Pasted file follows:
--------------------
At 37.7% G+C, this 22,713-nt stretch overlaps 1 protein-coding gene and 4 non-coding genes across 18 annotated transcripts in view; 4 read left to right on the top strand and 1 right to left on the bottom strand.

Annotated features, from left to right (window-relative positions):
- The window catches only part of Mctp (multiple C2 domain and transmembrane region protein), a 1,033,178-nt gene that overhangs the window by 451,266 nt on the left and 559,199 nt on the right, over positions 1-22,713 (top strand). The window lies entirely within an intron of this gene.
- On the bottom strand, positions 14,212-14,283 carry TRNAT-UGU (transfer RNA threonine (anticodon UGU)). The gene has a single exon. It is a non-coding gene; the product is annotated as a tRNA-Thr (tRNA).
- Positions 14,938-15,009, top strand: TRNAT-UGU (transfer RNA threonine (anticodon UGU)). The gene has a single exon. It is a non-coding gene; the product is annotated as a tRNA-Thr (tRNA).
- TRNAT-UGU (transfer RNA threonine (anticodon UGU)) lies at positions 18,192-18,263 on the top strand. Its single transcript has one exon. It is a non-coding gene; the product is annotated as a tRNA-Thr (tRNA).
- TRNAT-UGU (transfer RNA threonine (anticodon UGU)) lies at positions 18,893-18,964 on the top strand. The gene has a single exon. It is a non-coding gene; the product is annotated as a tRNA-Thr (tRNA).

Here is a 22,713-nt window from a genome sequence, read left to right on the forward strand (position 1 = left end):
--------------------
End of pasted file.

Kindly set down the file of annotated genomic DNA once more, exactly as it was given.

At 37.7% G+C, this 22,713-nt stretch overlaps 1 protein-coding gene and 4 non-coding genes across 18 annotated transcripts in view; 4 read left to right on the top strand and 1 right to left on the bottom strand.

Annotated features, from left to right (window-relative positions):
- The window catches only part of Mctp (multiple C2 domain and transmembrane region protein), a 1,033,178-nt gene that overhangs the window by 451,266 nt on the left and 559,199 nt on the right, over positions 1-22,713 (top strand). The window lies entirely within an intron of this gene.
- On the bottom strand, positions 14,212-14,283 carry TRNAT-UGU (transfer RNA threonine (anticodon UGU)). The gene has a single exon. It is a non-coding gene; the product is annotated as a tRNA-Thr (tRNA).
- Positions 14,938-15,009, top strand: TRNAT-UGU (transfer RNA threonine (anticodon UGU)). The gene has a single exon. It is a non-coding gene; the product is annotated as a tRNA-Thr (tRNA).
- TRNAT-UGU (transfer RNA threonine (anticodon UGU)) lies at positions 18,192-18,263 on the top strand. Its single transcript has one exon. It is a non-coding gene; the product is annotated as a tRNA-Thr (tRNA).
- TRNAT-UGU (transfer RNA threonine (anticodon UGU)) lies at positions 18,893-18,964 on the top strand. The gene has a single exon. It is a non-coding gene; the product is annotated as a tRNA-Thr (tRNA).

Here is a 22,713-nt window from a genome sequence, read left to right on the forward strand (position 1 = left end):